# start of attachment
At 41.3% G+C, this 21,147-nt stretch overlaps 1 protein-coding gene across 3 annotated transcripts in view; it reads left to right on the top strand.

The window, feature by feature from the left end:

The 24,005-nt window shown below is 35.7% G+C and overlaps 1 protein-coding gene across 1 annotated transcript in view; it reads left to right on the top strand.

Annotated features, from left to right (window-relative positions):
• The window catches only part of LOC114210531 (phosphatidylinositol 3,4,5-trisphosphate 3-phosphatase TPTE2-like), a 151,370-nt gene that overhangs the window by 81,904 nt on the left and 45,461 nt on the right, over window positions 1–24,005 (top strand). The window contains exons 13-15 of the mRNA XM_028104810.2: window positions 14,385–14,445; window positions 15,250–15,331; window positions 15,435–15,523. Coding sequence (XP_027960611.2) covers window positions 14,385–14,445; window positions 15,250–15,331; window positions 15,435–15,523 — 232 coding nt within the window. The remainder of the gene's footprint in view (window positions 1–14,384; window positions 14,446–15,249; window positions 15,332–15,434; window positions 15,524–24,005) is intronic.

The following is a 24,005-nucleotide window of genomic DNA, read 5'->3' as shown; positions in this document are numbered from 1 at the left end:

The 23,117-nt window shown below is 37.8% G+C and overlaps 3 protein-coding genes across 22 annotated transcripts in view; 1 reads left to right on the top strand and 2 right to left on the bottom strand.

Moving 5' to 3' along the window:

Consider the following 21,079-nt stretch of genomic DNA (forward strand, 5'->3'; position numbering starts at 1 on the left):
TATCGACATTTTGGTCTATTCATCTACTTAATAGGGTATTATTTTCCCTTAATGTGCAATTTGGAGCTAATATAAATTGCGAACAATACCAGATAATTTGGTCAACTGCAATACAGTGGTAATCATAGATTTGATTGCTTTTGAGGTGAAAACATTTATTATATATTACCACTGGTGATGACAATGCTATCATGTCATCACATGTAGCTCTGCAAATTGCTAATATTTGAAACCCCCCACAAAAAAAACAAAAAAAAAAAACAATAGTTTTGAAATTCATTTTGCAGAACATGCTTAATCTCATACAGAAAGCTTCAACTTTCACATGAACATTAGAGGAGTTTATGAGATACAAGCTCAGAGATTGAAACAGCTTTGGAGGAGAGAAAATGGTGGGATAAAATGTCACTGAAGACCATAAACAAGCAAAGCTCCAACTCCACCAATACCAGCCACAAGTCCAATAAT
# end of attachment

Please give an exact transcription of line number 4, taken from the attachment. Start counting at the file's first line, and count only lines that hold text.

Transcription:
Annotated features, from left to right (window-relative positions):